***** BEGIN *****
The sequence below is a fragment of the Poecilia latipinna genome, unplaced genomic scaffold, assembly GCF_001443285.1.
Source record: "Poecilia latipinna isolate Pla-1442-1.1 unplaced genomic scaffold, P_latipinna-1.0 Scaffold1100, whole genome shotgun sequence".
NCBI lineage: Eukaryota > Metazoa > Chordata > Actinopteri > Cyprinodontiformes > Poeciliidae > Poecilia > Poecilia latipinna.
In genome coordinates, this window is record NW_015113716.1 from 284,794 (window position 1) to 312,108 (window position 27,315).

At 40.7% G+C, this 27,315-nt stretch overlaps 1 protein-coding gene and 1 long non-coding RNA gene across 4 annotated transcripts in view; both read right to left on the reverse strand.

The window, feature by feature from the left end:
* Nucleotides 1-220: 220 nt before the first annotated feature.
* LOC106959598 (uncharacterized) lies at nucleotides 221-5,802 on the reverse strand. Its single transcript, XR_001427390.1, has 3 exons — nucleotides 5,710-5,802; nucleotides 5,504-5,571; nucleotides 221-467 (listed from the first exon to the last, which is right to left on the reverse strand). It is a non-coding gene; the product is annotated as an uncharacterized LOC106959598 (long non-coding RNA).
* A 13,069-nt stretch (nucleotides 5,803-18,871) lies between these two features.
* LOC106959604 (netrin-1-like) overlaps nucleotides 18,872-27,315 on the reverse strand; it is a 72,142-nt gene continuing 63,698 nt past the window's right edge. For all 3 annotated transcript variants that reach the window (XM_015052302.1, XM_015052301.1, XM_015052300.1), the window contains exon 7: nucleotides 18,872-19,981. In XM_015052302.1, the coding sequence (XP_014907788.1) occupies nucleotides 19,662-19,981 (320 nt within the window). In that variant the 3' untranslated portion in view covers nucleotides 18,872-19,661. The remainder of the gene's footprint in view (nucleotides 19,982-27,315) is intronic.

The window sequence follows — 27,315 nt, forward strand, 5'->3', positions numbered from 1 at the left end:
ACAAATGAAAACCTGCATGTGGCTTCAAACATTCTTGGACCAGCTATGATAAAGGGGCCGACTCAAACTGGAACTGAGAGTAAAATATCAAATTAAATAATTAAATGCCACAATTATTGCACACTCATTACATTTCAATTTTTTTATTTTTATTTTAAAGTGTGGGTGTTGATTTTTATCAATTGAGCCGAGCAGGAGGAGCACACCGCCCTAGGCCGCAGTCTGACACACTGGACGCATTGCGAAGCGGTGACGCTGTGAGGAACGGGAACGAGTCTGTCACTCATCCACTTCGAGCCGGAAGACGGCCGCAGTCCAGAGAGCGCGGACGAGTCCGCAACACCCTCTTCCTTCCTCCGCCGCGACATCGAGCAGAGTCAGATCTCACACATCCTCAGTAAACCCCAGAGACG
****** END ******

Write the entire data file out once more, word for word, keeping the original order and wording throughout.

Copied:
The sequence below is a fragment of the Poecilia latipinna genome, unplaced genomic scaffold, assembly GCF_001443285.1.
Source record: "Poecilia latipinna isolate Pla-1442-1.1 unplaced genomic scaffold, P_latipinna-1.0 Scaffold1100, whole genome shotgun sequence".
NCBI lineage: Eukaryota > Metazoa > Chordata > Actinopteri > Cyprinodontiformes > Poeciliidae > Poecilia > Poecilia latipinna.
In genome coordinates, this window is record NW_015113716.1 from 284,794 (window position 1) to 312,108 (window position 27,315).

At 40.7% G+C, this 27,315-nt stretch overlaps 1 protein-coding gene and 1 long non-coding RNA gene across 4 annotated transcripts in view; both read right to left on the reverse strand.

The window, feature by feature from the left end:
* Nucleotides 1-220: 220 nt before the first annotated feature.
* LOC106959598 (uncharacterized) lies at nucleotides 221-5,802 on the reverse strand. Its single transcript, XR_001427390.1, has 3 exons — nucleotides 5,710-5,802; nucleotides 5,504-5,571; nucleotides 221-467 (listed from the first exon to the last, which is right to left on the reverse strand). It is a non-coding gene; the product is annotated as an uncharacterized LOC106959598 (long non-coding RNA).
* A 13,069-nt stretch (nucleotides 5,803-18,871) lies between these two features.
* LOC106959604 (netrin-1-like) overlaps nucleotides 18,872-27,315 on the reverse strand; it is a 72,142-nt gene continuing 63,698 nt past the window's right edge. For all 3 annotated transcript variants that reach the window (XM_015052302.1, XM_015052301.1, XM_015052300.1), the window contains exon 7: nucleotides 18,872-19,981. In XM_015052302.1, the coding sequence (XP_014907788.1) occupies nucleotides 19,662-19,981 (320 nt within the window). In that variant the 3' untranslated portion in view covers nucleotides 18,872-19,661. The remainder of the gene's footprint in view (nucleotides 19,982-27,315) is intronic.

The window sequence follows — 27,315 nt, forward strand, 5'->3', positions numbered from 1 at the left end:
ACAAATGAAAACCTGCATGTGGCTTCAAACATTCTTGGACCAGCTATGATAAAGGGGCCGACTCAAACTGGAACTGAGAGTAAAATATCAAATTAAATAATTAAATGCCACAATTATTGCACACTCATTACATTTCAATTTTTTTATTTTTATTTTAAAGTGTGGGTGTTGATTTTTATCAATTGAGCCGAGCAGGAGGAGCACACCGCCCTAGGCCGCAGTCTGACACACTGGACGCATTGCGAAGCGGTGACGCTGTGAGGAACGGGAACGAGTCTGTCACTCATCCACTTCGAGCCGGAAGACGGCCGCAGTCCAGAGAGCGCGGACGAGTCCGCAACACCCTCTTCCTTCCTCCGCCGCGACATCGAGCAGAGTCAGATCTCACACATCCTCAGTAAACCCCAGAGACG